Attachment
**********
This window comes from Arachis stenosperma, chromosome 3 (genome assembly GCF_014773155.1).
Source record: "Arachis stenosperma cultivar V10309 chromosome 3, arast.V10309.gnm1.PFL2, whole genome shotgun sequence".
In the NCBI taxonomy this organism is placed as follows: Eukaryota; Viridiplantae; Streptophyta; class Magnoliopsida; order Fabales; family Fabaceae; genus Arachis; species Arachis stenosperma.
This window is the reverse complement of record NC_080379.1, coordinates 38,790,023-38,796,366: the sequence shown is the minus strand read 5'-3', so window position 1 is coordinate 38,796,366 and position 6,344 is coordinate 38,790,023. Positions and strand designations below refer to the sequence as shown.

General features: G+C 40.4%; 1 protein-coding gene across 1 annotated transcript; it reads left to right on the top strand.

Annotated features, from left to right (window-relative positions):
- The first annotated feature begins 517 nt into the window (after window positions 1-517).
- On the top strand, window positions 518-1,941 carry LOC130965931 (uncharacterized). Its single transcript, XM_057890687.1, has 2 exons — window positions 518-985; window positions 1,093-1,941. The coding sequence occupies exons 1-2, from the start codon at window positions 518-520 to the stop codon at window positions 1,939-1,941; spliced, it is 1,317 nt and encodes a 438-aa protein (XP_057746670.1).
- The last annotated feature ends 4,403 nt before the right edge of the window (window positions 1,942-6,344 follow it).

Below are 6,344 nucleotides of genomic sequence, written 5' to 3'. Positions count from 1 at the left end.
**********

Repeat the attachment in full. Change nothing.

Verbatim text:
This window comes from Arachis stenosperma, chromosome 3 (genome assembly GCF_014773155.1).
Source record: "Arachis stenosperma cultivar V10309 chromosome 3, arast.V10309.gnm1.PFL2, whole genome shotgun sequence".
In the NCBI taxonomy this organism is placed as follows: Eukaryota; Viridiplantae; Streptophyta; class Magnoliopsida; order Fabales; family Fabaceae; genus Arachis; species Arachis stenosperma.
This window is the reverse complement of record NC_080379.1, coordinates 38,790,023-38,796,366: the sequence shown is the minus strand read 5'-3', so window position 1 is coordinate 38,796,366 and position 6,344 is coordinate 38,790,023. Positions and strand designations below refer to the sequence as shown.

General features: G+C 40.4%; 1 protein-coding gene across 1 annotated transcript; it reads left to right on the top strand.

Annotated features, from left to right (window-relative positions):
- The first annotated feature begins 517 nt into the window (after window positions 1-517).
- On the top strand, window positions 518-1,941 carry LOC130965931 (uncharacterized). Its single transcript, XM_057890687.1, has 2 exons — window positions 518-985; window positions 1,093-1,941. The coding sequence occupies exons 1-2, from the start codon at window positions 518-520 to the stop codon at window positions 1,939-1,941; spliced, it is 1,317 nt and encodes a 438-aa protein (XP_057746670.1).
- The last annotated feature ends 4,403 nt before the right edge of the window (window positions 1,942-6,344 follow it).

Below are 6,344 nucleotides of genomic sequence, written 5' to 3'. Positions count from 1 at the left end.